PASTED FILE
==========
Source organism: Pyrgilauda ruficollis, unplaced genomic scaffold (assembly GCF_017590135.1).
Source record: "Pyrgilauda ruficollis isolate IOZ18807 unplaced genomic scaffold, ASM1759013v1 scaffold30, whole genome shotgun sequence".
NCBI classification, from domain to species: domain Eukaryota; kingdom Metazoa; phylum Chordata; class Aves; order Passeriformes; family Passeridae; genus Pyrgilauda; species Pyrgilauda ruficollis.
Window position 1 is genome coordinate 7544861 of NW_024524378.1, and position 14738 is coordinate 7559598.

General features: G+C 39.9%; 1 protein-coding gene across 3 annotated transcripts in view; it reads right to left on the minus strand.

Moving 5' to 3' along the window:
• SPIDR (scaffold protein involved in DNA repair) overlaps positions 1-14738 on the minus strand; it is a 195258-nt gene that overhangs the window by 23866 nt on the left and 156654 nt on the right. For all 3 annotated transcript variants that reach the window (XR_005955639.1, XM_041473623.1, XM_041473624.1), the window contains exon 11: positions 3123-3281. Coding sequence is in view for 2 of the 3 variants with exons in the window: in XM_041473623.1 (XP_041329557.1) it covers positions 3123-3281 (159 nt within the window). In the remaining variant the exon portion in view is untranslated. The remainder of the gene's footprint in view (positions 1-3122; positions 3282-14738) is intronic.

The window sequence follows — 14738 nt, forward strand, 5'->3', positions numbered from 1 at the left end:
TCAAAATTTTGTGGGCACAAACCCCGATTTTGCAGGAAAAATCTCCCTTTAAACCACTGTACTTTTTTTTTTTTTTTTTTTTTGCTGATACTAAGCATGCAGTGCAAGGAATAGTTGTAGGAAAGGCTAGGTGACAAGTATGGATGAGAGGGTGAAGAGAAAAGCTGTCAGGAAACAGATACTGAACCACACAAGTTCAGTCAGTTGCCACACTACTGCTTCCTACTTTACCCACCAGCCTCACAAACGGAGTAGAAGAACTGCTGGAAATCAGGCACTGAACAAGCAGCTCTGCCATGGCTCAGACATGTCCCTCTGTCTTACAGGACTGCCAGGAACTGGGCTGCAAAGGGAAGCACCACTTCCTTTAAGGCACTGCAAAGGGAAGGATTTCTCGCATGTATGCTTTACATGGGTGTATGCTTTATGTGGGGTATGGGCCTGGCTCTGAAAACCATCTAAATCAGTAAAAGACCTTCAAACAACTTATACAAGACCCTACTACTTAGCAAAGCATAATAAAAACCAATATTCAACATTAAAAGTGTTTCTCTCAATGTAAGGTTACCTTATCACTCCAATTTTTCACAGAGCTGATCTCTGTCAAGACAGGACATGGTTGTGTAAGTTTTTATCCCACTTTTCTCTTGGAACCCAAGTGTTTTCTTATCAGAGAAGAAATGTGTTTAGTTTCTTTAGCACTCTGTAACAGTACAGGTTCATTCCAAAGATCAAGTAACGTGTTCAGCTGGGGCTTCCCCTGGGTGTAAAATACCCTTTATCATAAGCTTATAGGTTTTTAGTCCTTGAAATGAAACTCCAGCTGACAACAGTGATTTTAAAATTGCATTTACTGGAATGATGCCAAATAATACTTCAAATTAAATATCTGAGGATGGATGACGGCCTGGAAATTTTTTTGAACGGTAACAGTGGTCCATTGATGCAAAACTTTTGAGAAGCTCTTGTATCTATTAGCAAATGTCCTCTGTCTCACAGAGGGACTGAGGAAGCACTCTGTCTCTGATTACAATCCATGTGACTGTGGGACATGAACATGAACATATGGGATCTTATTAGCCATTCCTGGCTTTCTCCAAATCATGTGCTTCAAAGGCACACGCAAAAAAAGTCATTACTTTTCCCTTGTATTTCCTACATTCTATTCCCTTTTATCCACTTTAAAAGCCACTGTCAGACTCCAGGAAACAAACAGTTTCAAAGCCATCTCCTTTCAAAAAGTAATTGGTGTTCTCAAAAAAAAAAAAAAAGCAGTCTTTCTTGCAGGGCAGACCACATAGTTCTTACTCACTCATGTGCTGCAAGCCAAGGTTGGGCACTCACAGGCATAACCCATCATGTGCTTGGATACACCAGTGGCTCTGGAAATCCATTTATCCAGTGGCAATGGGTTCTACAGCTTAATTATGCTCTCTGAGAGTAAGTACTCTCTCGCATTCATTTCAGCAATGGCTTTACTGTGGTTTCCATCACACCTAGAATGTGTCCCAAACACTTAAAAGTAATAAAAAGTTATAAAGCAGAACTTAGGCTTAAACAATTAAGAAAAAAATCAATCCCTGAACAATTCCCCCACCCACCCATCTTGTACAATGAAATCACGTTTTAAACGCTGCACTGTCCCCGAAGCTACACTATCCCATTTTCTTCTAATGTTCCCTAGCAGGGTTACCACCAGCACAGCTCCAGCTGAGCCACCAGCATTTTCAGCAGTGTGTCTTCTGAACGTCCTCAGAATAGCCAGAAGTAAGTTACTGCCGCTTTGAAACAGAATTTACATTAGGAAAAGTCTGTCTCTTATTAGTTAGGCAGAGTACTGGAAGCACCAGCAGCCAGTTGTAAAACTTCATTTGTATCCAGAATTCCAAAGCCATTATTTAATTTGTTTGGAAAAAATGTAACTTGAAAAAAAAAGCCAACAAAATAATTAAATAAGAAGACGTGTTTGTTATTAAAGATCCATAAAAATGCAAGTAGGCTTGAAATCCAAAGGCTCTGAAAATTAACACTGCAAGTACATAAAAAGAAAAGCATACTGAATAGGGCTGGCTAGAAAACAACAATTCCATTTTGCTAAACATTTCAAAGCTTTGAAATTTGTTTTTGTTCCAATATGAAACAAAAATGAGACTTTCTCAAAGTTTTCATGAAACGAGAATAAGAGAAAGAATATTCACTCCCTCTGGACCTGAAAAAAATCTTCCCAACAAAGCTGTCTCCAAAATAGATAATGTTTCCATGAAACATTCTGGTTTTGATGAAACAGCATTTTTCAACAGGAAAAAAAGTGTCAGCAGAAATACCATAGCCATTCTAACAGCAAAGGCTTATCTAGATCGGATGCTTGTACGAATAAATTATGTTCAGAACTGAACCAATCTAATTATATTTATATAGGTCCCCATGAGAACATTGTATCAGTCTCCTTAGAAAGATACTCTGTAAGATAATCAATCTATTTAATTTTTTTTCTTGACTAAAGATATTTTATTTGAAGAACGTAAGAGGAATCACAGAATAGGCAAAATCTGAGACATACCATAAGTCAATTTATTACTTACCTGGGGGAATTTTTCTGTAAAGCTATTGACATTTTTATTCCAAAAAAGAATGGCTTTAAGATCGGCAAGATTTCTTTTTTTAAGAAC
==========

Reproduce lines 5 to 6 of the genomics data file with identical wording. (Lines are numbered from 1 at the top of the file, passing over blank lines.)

General features: G+C 39.9%; 1 protein-coding gene across 3 annotated transcripts in view; it reads right to left on the minus strand.

Moving 5' to 3' along the window: